Premier League: Why Mancini May Be Right to Believe Man City Can Win the Title

Ryan Bailey@ryanjaybaileyFeatured ColumnistFebruary 26, 2013

In mid-November 2012, the prospect of a second consecutive Premier League title was looking good for Manchester City.

With 12 games played, the Citizens were undefeated and a point clear of Manchester Utd, who had already lost three times.

In the past three months, however, the tables have turned and the red side of Manchester finds itself in pole position. Sir Alex Ferguson's men have only dropped four points since losing to Norwich on November 17th (in draws at Swansea and Tottenham), while Mancini's charges have lost three and drawn four.

With 11 games to go, Manchester Utd are now 12 points ahead of their nouveau riche neighbours, with most Premier League fans believing their 20th league title is all but secured.

And they may be right. Utd are traditionally strong in the final run-in (or "squeaky bum time," to use Ferguson parlance), and the City side that capitulated at Southampton three weeks ago did not look like a side who were laying everything on the line to defend their title.

Yet Roberto Mancini—the man who consistently wrote off his side's title chances last season—believes the race is still alive. "We can't think it is finished with 11 games to go," the Italian told journalists after City beat Chelsea at Eastlands for the fourth consecutive season.

Mancini isn't just being optimistic out of duty—there are several glimmers of hope for the defending champions.

United fans will need no reminder that this City team have form for overturning points deficits: last season, the Blues were eight points behind with six games to go, and we all know how that ended up.

Manchester Utd also have a lot more on their plate at the moment. If they overcome Real Madrid in next week's Champions League Round of 16 second leg tie, Ferguson will need to be careful with squad selection during the run-in.

A few days after their big European night, Utd also face an FA Cup quarterfinal tie with the winner of Wednesday's bout between Middlesbrough and Chelsea.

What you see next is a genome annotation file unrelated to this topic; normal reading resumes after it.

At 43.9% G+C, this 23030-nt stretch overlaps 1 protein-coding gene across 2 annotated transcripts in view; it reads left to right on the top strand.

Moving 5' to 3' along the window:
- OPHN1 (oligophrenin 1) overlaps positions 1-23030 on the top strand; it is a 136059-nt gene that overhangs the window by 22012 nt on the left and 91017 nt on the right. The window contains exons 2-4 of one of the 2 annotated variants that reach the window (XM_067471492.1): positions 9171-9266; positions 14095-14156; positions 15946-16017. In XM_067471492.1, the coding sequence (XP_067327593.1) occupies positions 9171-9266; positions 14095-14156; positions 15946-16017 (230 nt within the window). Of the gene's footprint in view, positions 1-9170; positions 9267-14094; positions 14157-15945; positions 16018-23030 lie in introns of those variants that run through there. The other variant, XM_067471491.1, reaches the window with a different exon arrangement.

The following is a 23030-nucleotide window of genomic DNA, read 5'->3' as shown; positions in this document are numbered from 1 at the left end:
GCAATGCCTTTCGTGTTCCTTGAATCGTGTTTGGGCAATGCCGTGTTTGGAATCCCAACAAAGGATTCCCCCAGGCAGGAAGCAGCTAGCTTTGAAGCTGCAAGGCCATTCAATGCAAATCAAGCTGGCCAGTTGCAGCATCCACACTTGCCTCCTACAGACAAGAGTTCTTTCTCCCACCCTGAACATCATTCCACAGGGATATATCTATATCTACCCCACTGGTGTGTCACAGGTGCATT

City started to lose their grip in last season's title race during a fixture list packed with Europa League matches. In this campaign, the only non-Premier League match on the docket is an FA Cup tie with Barnsley.

Furthermore, after drawing with Liverpool in their 25th league game, Mancini said he believed they only needed to win 11 of their final 13 games. Using that logic, Tevez and co can afford to lose one more of their final 11 and still be in with a chance.

In all likelihood, City will need to win all of their remaining games, but this is still achievable. The only remaining opponent to have beaten them this season are Manchester Utd, who were on the receiving end of a famous 6-1 humiliation the last time the two teams met at Old Trafford.

Of course, City getting maximum points is not enough, as they need to rely on their red rivals faltering.

Fortunately for Mancini, United do have a few potential stumbling blocks coming up: their next game is a visit from Norwich, who already beat them earlier in the season.

After their Champions League tie, they head to West Ham, where they have only won in three of their last seven attempts. Mid-March opponents Reading put three past Anders Lindegaard in December and pushed hard in their recent FA Cup tie.

Most people believe Manchester Utd have infallible resolve at this time of the season. It's worth noting, however, that a few United sides have come unstuck in squeaky bum time.

In 1997/98, Sir Alex Ferguson's side were twelve points clear at the beginning of March and on the verge of their fifth title in six seasons. Second-place Arsenal ended up winning the league with two games to go.

In 1991/92, the final First Division season before the creation of the Premier League, the Red Devils were streets ahead of rivals Leeds United but could only muster three wins in their final twelve games, handing the title to the Yorkshire side.

There is also evidence to suggest a 12-point deficit can go right down to the wire. In 1988/89—during what is probably the second most exciting English top flight title battle behind last season—Arsenal were 15 points ahead of Liverpool. The Merseyside team pulled it back and Arsenal needed a two-goal win at Anfield to claim the title on the final day. They only managed it thanks to a thrilling Micky Thomas strike in the dying minutes.

To conclude, the title is Manchester United's to lose, and it is more than likely that Sir Alex will be toasting his twentieth English league title in May. But if Man City find the resolve to win all their remaining games, an upset is feasible. Most will concur it is now a long-shot for the Citizens, but we should all know better than to write this team off.


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